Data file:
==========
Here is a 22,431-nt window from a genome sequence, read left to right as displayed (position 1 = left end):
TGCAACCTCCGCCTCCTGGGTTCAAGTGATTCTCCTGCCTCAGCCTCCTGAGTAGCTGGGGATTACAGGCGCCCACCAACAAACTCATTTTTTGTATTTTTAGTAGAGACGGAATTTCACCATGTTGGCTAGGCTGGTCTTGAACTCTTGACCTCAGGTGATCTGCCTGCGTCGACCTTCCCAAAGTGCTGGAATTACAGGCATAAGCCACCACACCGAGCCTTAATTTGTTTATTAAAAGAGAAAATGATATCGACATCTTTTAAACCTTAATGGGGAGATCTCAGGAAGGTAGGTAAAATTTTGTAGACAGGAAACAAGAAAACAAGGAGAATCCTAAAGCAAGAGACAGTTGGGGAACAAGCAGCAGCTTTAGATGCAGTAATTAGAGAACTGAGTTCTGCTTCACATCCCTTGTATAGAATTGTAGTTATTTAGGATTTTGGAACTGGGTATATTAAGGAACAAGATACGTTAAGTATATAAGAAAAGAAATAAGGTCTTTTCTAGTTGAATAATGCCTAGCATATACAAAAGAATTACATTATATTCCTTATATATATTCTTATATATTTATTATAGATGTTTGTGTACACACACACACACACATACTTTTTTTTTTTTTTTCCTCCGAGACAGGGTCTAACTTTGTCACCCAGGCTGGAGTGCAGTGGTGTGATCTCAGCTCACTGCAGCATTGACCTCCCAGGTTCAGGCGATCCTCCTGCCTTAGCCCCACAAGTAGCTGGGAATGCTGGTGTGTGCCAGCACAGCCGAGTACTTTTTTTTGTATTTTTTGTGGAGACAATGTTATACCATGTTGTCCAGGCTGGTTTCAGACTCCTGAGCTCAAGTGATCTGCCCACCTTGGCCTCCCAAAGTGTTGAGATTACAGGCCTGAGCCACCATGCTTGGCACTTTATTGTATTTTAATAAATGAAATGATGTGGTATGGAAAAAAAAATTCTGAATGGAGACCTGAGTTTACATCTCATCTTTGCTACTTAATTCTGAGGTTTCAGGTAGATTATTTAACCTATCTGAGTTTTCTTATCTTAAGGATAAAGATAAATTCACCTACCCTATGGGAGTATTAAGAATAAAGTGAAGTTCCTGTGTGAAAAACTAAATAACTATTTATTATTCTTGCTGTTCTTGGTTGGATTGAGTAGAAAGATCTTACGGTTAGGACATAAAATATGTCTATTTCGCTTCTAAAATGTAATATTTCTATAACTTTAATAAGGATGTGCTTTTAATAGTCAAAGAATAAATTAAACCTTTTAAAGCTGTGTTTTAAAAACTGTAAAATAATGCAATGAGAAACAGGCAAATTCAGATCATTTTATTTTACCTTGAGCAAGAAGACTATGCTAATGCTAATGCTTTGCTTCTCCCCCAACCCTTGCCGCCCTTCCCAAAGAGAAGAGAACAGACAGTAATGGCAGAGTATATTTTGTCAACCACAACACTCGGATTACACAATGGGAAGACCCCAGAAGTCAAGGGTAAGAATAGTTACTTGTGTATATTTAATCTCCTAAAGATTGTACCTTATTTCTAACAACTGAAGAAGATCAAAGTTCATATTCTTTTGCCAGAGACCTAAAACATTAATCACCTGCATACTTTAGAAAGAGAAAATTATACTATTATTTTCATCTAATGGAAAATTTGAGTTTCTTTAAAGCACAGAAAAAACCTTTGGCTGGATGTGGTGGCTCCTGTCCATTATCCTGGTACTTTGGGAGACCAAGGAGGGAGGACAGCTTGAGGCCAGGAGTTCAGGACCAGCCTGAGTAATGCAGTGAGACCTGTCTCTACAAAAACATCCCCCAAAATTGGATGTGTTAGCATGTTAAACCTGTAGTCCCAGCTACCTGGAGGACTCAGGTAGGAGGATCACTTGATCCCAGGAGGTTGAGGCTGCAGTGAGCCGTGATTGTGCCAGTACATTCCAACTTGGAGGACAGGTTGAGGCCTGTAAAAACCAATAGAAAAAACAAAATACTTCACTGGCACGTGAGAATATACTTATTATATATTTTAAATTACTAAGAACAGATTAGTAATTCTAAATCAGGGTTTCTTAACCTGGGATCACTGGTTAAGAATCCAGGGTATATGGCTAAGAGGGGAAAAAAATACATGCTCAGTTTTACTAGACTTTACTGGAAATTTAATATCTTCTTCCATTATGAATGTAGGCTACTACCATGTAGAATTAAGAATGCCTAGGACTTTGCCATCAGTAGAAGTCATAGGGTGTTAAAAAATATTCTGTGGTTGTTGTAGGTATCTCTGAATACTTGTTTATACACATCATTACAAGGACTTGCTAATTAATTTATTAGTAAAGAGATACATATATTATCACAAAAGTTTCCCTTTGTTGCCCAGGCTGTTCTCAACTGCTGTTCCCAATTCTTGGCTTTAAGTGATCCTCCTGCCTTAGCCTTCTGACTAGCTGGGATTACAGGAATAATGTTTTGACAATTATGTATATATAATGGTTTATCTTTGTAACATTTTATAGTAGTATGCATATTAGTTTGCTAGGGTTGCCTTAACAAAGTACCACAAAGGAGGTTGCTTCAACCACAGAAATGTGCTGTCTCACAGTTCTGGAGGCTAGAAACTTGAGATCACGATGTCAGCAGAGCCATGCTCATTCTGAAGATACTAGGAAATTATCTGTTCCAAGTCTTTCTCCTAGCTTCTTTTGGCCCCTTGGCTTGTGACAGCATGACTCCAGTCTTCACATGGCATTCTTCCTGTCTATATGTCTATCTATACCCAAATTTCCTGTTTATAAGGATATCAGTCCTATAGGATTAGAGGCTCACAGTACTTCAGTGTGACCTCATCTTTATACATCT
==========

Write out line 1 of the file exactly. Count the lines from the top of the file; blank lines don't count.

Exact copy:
Here is a 22,431-nt window from a genome sequence, read left to right as displayed (position 1 = left end):